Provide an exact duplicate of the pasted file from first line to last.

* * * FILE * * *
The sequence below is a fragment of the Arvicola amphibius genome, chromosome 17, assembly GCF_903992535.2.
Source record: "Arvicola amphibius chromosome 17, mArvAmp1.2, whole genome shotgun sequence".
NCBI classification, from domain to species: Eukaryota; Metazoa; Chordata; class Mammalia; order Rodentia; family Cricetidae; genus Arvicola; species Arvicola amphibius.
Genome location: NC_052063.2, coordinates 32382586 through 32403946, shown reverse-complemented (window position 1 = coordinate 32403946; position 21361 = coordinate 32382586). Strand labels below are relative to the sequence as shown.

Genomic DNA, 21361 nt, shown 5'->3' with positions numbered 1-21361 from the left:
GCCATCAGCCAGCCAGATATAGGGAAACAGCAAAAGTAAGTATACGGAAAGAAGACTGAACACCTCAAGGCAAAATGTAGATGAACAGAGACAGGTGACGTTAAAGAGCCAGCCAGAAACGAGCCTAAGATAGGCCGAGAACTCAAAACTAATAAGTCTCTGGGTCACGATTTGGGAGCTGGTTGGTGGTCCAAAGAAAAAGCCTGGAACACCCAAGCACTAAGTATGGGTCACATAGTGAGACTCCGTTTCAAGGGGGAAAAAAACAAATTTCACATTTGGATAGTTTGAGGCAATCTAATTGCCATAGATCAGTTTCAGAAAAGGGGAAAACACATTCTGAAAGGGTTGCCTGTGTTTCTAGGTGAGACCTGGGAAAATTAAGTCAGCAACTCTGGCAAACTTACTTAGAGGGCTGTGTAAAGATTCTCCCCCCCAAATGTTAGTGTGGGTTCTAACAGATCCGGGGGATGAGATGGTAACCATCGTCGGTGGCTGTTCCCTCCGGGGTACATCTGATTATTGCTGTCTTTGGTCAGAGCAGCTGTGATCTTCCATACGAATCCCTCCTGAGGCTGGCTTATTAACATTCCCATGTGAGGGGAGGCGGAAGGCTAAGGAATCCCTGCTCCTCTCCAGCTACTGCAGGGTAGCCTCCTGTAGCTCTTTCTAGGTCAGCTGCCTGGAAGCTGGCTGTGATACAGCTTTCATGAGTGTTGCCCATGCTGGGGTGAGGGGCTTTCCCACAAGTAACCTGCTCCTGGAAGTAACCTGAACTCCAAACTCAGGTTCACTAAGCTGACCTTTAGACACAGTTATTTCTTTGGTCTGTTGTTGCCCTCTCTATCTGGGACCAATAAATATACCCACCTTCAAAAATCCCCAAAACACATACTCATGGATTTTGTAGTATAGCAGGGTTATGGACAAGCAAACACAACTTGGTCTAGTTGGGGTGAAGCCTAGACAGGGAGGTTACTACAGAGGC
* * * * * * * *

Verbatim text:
The sequence below is a fragment of the Arvicola amphibius genome, chromosome 17, assembly GCF_903992535.2.
Source record: "Arvicola amphibius chromosome 17, mArvAmp1.2, whole genome shotgun sequence".
NCBI classification, from domain to species: Eukaryota; Metazoa; Chordata; class Mammalia; order Rodentia; family Cricetidae; genus Arvicola; species Arvicola amphibius.
Genome location: NC_052063.2, coordinates 32382586 through 32403946, shown reverse-complemented (window position 1 = coordinate 32403946; position 21361 = coordinate 32382586). Strand labels below are relative to the sequence as shown.

Genomic DNA, 21361 nt, shown 5'->3' with positions numbered 1-21361 from the left:
GCCATCAGCCAGCCAGATATAGGGAAACAGCAAAAGTAAGTATACGGAAAGAAGACTGAACACCTCAAGGCAAAATGTAGATGAACAGAGACAGGTGACGTTAAAGAGCCAGCCAGAAACGAGCCTAAGATAGGCCGAGAACTCAAAACTAATAAGTCTCTGGGTCACGATTTGGGAGCTGGTTGGTGGTCCAAAGAAAAAGCCTGGAACACCCAAGCACTAAGTATGGGTCACATAGTGAGACTCCGTTTCAAGGGGGAAAAAAACAAATTTCACATTTGGATAGTTTGAGGCAATCTAATTGCCATAGATCAGTTTCAGAAAAGGGGAAAACACATTCTGAAAGGGTTGCCTGTGTTTCTAGGTGAGACCTGGGAAAATTAAGTCAGCAACTCTGGCAAACTTACTTAGAGGGCTGTGTAAAGATTCTCCCCCCCAAATGTTAGTGTGGGTTCTAACAGATCCGGGGGATGAGATGGTAACCATCGTCGGTGGCTGTTCCCTCCGGGGTACATCTGATTATTGCTGTCTTTGGTCAGAGCAGCTGTGATCTTCCATACGAATCCCTCCTGAGGCTGGCTTATTAACATTCCCATGTGAGGGGAGGCGGAAGGCTAAGGAATCCCTGCTCCTCTCCAGCTACTGCAGGGTAGCCTCCTGTAGCTCTTTCTAGGTCAGCTGCCTGGAAGCTGGCTGTGATACAGCTTTCATGAGTGTTGCCCATGCTGGGGTGAGGGGCTTTCCCACAAGTAACCTGCTCCTGGAAGTAACCTGAACTCCAAACTCAGGTTCACTAAGCTGACCTTTAGACACAGTTATTTCTTTGGTCTGTTGTTGCCCTCTCTATCTGGGACCAATAAATATACCCACCTTCAAAAATCCCCAAAACACATACTCATGGATTTTGTAGTATAGCAGGGTTATGGACAAGCAAACACAACTTGGTCTAGTTGGGGTGAAGCCTAGACAGGGAGGTTACTACAGAGGC